This effect, where bands or other modalities are used to make the exercise harder during the parts of the motion that are already naturally more difficult, is referred to as unaccommodating resistance.
With this type of set up, the initial part of the range of motion can miss out on proper stimulus, and could leaves gaps in your strength if you don’t recognize and account for it.
The confusing part is that using bands on other exercises has the exact opposite effect. For instance, using bands on squats, deadlifts, lunges, pushups, and other exercises where the end range of motion is easier actually evens out the resistance throughout the range of motion. This is because with these exercises the bands are reducing tension during the portions that are naturally more difficult and increasing during the portions that are naturally harder. Squats for example, are typically hardest at the lowest part of the motion, but when using a band for resistance, the band adds more tension the further up you go. This can even out the resistance through the motion or even make the top portion of the motion the more difficult part. This effect is known as accommodating resistance.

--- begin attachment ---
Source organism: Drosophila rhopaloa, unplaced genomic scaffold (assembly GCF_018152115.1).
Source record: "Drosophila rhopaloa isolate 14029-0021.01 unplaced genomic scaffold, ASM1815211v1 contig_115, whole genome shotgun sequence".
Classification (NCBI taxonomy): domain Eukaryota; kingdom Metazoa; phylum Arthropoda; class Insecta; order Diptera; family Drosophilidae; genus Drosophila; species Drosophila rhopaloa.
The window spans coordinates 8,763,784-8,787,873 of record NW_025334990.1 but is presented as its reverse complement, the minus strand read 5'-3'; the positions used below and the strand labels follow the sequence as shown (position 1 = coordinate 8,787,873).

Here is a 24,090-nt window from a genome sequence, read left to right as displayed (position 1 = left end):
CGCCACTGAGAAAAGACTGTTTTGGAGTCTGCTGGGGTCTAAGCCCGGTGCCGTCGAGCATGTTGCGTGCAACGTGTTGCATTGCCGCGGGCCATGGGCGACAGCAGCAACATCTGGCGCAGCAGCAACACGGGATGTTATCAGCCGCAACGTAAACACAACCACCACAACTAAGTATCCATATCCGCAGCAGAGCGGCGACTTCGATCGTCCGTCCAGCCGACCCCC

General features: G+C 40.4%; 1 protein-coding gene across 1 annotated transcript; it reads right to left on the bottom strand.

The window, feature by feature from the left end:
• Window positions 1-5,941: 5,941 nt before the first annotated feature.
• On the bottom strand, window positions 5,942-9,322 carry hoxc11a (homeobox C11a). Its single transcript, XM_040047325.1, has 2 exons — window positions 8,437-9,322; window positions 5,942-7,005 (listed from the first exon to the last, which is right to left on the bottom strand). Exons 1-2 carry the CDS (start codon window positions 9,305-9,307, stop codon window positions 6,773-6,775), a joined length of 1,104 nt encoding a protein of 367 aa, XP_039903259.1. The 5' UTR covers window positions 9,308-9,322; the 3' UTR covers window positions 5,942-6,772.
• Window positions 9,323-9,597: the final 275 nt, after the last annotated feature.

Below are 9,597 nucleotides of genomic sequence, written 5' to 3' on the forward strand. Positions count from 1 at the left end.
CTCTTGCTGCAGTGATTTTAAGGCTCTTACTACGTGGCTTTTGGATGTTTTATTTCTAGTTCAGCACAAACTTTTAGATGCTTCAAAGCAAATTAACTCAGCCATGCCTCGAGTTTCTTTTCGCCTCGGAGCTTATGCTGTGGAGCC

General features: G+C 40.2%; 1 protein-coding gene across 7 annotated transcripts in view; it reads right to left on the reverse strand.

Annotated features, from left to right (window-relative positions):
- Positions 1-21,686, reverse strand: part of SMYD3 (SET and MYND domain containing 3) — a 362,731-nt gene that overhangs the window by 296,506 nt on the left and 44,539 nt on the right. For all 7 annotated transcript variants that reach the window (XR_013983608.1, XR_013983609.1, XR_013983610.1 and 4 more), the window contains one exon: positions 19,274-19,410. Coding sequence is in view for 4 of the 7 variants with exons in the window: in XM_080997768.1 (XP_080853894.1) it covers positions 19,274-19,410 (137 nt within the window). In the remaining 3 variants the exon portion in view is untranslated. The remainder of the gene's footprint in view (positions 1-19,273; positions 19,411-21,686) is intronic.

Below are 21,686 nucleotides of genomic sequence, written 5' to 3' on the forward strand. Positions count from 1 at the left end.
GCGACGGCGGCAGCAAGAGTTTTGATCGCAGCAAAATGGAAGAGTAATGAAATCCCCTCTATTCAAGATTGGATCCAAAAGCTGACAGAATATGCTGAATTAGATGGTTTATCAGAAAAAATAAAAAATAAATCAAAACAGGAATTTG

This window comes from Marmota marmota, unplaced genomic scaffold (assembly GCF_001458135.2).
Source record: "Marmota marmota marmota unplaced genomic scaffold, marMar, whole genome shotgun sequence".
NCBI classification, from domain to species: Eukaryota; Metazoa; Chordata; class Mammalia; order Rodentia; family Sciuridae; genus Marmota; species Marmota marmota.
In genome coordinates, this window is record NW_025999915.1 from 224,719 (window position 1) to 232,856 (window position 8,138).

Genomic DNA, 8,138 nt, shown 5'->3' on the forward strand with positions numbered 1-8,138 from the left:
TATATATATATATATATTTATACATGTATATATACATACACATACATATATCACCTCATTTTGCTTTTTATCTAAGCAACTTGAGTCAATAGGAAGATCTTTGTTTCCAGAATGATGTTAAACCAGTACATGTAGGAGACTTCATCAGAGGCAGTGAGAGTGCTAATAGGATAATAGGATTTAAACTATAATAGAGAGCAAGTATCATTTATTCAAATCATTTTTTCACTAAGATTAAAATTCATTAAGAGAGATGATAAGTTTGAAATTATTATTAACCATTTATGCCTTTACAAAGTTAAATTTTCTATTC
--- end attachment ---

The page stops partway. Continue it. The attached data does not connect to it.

While accommodating resistance will help reduce strength gaps, unaccommodating resistance may exacerbate or cause them. Fortunately, due to the flexible nature of the way bands can be used there is an easy solution.
Break the motion down into two parts and do extra partial reps with more tension for the parts of the exercise that are easier. For instance, when doing rows complete a set of 10 full range of motion reps, and then immediately follow it with 5 partial reps where you only complete the first half of the range of motion. You can even grip the band closer together to create more tension during these partial reps.
Here is a video showing the same thing, but on the rear delt fly exercise. As you can see, I start with full range of motion with the purple band, and then immediately switch to a shorter range of motion with the black band to ensure my muscles get fatigued through the full range of motion.
Full range above, partials below